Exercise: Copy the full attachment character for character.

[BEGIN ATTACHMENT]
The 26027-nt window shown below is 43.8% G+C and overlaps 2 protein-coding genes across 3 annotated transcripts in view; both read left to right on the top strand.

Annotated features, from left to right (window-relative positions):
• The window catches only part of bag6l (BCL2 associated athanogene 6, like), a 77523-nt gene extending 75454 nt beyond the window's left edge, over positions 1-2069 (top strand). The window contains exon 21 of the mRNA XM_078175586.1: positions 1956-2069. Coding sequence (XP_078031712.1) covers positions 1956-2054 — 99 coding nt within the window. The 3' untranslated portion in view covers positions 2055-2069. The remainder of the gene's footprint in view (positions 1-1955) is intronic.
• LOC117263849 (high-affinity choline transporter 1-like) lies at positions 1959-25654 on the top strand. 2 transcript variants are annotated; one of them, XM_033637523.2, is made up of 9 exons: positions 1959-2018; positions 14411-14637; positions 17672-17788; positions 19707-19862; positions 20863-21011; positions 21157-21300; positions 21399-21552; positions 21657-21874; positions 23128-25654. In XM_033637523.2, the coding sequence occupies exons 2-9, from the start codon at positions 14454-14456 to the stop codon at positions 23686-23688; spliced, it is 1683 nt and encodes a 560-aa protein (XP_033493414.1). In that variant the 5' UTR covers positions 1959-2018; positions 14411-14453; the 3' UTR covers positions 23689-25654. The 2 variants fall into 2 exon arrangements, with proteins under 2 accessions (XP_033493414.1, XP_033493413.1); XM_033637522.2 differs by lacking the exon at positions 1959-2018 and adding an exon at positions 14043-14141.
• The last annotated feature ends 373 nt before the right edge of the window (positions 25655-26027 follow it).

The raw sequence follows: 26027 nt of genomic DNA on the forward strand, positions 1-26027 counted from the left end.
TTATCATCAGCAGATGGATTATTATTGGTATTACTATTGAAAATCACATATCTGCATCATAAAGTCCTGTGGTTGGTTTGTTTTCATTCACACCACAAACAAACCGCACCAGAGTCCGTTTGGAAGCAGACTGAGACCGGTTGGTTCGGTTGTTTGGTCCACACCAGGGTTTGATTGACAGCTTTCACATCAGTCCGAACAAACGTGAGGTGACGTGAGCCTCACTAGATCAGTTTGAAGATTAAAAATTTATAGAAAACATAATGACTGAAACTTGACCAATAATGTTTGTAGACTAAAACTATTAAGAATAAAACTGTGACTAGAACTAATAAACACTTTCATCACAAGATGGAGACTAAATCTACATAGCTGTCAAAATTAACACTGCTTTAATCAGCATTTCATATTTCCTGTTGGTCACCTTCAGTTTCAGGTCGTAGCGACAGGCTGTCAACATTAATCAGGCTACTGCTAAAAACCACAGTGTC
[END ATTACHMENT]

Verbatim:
The 26027-nt window shown below is 43.8% G+C and overlaps 2 protein-coding genes across 3 annotated transcripts in view; both read left to right on the top strand.

Annotated features, from left to right (window-relative positions):
• The window catches only part of bag6l (BCL2 associated athanogene 6, like), a 77523-nt gene extending 75454 nt beyond the window's left edge, over positions 1-2069 (top strand). The window contains exon 21 of the mRNA XM_078175586.1: positions 1956-2069. Coding sequence (XP_078031712.1) covers positions 1956-2054 — 99 coding nt within the window. The 3' untranslated portion in view covers positions 2055-2069. The remainder of the gene's footprint in view (positions 1-1955) is intronic.
• LOC117263849 (high-affinity choline transporter 1-like) lies at positions 1959-25654 on the top strand. 2 transcript variants are annotated; one of them, XM_033637523.2, is made up of 9 exons: positions 1959-2018; positions 14411-14637; positions 17672-17788; positions 19707-19862; positions 20863-21011; positions 21157-21300; positions 21399-21552; positions 21657-21874; positions 23128-25654. In XM_033637523.2, the coding sequence occupies exons 2-9, from the start codon at positions 14454-14456 to the stop codon at positions 23686-23688; spliced, it is 1683 nt and encodes a 560-aa protein (XP_033493414.1). In that variant the 5' UTR covers positions 1959-2018; positions 14411-14453; the 3' UTR covers positions 23689-25654. The 2 variants fall into 2 exon arrangements, with proteins under 2 accessions (XP_033493414.1, XP_033493413.1); XM_033637522.2 differs by lacking the exon at positions 1959-2018 and adding an exon at positions 14043-14141.
• The last annotated feature ends 373 nt before the right edge of the window (positions 25655-26027 follow it).

The raw sequence follows: 26027 nt of genomic DNA on the forward strand, positions 1-26027 counted from the left end.
TTATCATCAGCAGATGGATTATTATTGGTATTACTATTGAAAATCACATATCTGCATCATAAAGTCCTGTGGTTGGTTTGTTTTCATTCACACCACAAACAAACCGCACCAGAGTCCGTTTGGAAGCAGACTGAGACCGGTTGGTTCGGTTGTTTGGTCCACACCAGGGTTTGATTGACAGCTTTCACATCAGTCCGAACAAACGTGAGGTGACGTGAGCCTCACTAGATCAGTTTGAAGATTAAAAATTTATAGAAAACATAATGACTGAAACTTGACCAATAATGTTTGTAGACTAAAACTATTAAGAATAAAACTGTGACTAGAACTAATAAACACTTTCATCACAAGATGGAGACTAAATCTACATAGCTGTCAAAATTAACACTGCTTTAATCAGCATTTCATATTTCCTGTTGGTCACCTTCAGTTTCAGGTCGTAGCGACAGGCTGTCAACATTAATCAGGCTACTGCTAAAAACCACAGTGTC